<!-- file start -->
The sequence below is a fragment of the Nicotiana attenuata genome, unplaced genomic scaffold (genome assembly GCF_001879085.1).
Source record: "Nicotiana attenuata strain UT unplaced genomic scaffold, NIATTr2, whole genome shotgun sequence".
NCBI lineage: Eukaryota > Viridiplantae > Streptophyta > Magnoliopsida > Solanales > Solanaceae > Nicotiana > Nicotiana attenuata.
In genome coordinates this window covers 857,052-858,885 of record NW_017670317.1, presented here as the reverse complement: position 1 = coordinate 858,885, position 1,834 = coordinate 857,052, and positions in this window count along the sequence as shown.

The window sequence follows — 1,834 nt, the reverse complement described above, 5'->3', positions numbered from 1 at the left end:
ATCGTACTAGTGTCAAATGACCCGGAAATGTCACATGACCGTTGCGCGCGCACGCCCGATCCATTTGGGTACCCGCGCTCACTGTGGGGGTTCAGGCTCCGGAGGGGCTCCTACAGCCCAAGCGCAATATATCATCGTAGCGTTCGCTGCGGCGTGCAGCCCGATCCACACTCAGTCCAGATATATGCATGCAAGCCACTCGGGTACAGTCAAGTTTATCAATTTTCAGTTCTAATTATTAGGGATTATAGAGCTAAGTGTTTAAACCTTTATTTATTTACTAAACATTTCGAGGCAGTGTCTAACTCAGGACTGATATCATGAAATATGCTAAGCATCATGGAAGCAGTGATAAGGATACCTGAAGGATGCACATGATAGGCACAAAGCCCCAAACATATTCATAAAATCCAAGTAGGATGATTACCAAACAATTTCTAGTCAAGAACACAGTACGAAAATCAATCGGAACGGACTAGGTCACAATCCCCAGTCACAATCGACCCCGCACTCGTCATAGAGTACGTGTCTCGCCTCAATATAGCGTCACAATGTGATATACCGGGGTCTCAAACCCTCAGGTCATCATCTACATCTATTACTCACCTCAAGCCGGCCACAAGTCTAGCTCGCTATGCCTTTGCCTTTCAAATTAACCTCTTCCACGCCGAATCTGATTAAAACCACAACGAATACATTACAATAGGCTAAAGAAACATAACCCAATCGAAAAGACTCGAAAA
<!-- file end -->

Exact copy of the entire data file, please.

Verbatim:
The sequence below is a fragment of the Nicotiana attenuata genome, unplaced genomic scaffold (genome assembly GCF_001879085.1).
Source record: "Nicotiana attenuata strain UT unplaced genomic scaffold, NIATTr2, whole genome shotgun sequence".
NCBI lineage: Eukaryota > Viridiplantae > Streptophyta > Magnoliopsida > Solanales > Solanaceae > Nicotiana > Nicotiana attenuata.
In genome coordinates this window covers 857,052-858,885 of record NW_017670317.1, presented here as the reverse complement: position 1 = coordinate 858,885, position 1,834 = coordinate 857,052, and positions in this window count along the sequence as shown.

The window sequence follows — 1,834 nt, the reverse complement described above, 5'->3', positions numbered from 1 at the left end:
ATCGTACTAGTGTCAAATGACCCGGAAATGTCACATGACCGTTGCGCGCGCACGCCCGATCCATTTGGGTACCCGCGCTCACTGTGGGGGTTCAGGCTCCGGAGGGGCTCCTACAGCCCAAGCGCAATATATCATCGTAGCGTTCGCTGCGGCGTGCAGCCCGATCCACACTCAGTCCAGATATATGCATGCAAGCCACTCGGGTACAGTCAAGTTTATCAATTTTCAGTTCTAATTATTAGGGATTATAGAGCTAAGTGTTTAAACCTTTATTTATTTACTAAACATTTCGAGGCAGTGTCTAACTCAGGACTGATATCATGAAATATGCTAAGCATCATGGAAGCAGTGATAAGGATACCTGAAGGATGCACATGATAGGCACAAAGCCCCAAACATATTCATAAAATCCAAGTAGGATGATTACCAAACAATTTCTAGTCAAGAACACAGTACGAAAATCAATCGGAACGGACTAGGTCACAATCCCCAGTCACAATCGACCCCGCACTCGTCATAGAGTACGTGTCTCGCCTCAATATAGCGTCACAATGTGATATACCGGGGTCTCAAACCCTCAGGTCATCATCTACATCTATTACTCACCTCAAGCCGGCCACAAGTCTAGCTCGCTATGCCTTTGCCTTTCAAATTAACCTCTTCCACGCCGAATCTGATTAAAACCACAACGAATACATTACAATAGGCTAAAGAAACATAACCCAATCGAAAAGACTCGAAAA